While historians are still debating whether the Last Supper was a Passover Seder or a normal dinner, researchers are coming closer to uncovering one key element: What type of wine would have been served at the meal.
Wine has been produced in the Middle East for at least 6,000 years, according to research conducted by University of Pennsylvania anthropologist Patrick McGovern. Those wines were often infused with fruits and spices — a 3,700-year-old wine cellar discovered in Nahariya, Israel, contained jugs with traces of honey, mint, cedar, tree resins and cinnamon bark. Further excavations have uncovered wines mixed with ingredients as varied as pomegranates, raisins and saffron.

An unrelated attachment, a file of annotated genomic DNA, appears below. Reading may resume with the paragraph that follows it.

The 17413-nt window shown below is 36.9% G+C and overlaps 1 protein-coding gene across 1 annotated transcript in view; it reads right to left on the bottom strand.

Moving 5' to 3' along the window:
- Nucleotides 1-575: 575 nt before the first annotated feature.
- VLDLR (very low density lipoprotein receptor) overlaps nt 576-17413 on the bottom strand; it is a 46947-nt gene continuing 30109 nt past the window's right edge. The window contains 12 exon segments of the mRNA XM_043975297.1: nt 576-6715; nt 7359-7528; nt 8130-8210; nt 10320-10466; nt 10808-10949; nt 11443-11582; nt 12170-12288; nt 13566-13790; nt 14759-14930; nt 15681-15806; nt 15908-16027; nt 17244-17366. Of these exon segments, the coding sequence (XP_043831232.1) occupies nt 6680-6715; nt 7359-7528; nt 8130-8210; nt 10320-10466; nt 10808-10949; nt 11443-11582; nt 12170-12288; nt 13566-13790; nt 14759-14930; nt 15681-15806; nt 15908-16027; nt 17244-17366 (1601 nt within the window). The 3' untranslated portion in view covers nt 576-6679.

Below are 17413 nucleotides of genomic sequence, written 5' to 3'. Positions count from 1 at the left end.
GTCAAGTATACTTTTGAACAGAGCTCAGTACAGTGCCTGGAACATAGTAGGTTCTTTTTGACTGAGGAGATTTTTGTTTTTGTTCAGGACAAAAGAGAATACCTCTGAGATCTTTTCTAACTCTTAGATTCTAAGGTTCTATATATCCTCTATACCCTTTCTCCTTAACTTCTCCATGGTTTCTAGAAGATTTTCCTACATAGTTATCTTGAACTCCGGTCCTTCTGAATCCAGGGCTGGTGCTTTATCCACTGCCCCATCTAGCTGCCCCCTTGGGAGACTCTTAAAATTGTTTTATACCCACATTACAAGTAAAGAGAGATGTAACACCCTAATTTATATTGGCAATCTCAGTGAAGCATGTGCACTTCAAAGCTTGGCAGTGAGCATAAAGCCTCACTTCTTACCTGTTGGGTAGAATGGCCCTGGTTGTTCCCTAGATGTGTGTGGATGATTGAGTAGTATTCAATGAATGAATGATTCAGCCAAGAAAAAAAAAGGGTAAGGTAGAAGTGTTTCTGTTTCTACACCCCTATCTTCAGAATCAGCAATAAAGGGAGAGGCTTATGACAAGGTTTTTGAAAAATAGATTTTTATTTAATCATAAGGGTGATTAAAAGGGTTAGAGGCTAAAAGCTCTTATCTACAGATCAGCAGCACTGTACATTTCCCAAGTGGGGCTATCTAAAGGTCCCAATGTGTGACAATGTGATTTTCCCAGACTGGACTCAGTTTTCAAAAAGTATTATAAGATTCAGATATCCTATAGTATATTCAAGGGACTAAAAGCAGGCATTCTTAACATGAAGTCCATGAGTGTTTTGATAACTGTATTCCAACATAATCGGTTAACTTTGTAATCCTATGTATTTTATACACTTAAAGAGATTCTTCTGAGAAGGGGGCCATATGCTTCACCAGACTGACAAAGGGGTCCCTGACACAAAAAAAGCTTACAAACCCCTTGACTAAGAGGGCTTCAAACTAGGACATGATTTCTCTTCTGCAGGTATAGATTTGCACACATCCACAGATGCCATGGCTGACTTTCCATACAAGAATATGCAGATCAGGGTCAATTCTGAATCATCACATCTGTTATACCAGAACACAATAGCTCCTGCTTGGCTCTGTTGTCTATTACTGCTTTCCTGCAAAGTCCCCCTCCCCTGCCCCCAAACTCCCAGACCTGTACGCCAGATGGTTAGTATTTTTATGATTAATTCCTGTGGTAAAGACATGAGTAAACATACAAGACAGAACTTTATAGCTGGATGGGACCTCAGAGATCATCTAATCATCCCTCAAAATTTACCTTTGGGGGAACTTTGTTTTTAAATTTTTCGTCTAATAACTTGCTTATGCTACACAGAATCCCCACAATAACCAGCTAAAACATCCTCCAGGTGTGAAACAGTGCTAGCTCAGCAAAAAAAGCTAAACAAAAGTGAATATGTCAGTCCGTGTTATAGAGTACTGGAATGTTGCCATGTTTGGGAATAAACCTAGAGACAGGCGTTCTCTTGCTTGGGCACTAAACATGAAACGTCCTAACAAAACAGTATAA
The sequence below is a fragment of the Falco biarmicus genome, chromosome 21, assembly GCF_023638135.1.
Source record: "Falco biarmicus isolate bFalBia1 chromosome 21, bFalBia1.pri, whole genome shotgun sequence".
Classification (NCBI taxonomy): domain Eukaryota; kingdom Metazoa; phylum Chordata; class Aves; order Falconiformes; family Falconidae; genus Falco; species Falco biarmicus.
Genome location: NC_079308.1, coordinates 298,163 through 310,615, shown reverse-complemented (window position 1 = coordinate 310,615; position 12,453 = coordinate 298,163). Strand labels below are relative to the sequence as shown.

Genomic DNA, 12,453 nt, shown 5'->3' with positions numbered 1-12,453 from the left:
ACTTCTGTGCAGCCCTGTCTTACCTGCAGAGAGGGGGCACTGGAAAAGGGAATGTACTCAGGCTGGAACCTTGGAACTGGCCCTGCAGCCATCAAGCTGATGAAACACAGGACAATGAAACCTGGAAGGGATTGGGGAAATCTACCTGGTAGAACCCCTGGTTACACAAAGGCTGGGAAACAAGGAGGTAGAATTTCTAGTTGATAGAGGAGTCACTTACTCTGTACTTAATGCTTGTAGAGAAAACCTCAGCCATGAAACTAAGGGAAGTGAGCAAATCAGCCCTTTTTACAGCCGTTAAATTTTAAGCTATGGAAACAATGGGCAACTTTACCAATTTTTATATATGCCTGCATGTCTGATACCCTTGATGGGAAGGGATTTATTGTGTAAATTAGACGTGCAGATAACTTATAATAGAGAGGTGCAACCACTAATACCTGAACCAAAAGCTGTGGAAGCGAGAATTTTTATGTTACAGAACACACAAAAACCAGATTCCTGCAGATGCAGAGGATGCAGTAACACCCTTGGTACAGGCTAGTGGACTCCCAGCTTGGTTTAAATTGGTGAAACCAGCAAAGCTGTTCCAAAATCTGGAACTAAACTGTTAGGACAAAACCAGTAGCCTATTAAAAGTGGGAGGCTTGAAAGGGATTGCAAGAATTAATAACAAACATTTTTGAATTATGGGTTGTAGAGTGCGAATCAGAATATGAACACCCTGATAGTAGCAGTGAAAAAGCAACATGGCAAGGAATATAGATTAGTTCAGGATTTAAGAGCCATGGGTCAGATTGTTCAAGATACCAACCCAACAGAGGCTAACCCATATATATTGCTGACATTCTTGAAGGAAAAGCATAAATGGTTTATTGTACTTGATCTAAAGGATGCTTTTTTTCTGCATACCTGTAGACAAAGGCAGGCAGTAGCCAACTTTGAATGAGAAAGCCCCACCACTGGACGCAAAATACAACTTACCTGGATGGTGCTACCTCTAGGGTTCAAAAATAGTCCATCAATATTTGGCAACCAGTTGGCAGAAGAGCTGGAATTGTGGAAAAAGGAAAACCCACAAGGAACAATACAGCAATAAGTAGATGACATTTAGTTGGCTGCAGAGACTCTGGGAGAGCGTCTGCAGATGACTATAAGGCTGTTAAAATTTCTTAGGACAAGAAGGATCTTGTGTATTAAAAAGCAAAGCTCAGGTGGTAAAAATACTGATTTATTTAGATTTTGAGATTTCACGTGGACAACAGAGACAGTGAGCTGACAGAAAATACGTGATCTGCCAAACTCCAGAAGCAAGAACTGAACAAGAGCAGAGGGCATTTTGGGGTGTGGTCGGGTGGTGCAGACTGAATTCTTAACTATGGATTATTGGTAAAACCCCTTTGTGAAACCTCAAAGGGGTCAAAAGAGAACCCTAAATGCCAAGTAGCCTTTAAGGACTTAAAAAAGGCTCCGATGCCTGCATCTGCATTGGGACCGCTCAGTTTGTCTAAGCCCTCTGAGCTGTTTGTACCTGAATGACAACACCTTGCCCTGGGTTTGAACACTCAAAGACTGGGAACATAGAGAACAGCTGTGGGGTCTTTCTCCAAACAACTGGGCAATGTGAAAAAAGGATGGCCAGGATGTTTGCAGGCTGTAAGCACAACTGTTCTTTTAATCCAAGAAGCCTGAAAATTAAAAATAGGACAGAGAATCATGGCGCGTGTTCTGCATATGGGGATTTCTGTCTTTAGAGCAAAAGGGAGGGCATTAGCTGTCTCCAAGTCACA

But which variety of grapes would have been used? Eliyashiv Drori, a oenologist at Ariel University in the West Bank, uses DNA testing to determine what types of wines would have been drunk by King David and Jesus. He told the New York Times in 2015 that one likely variety was the dabouki, a grape native to Armenia that produces a white wine that Drori described as “cashewlike” and “a little bit tropical.” McGovern, on the other hand, told the oenophilic website Vivino on Monday that the wine in question was “something like a modern-day Amarone,” a rich red variety from northern Italy.
In the end, the question is unlikely to be definitely answered. But as McGovern said, “If someone can find me the Holy Grail and send it to my lab, we could analyze it and tell you.”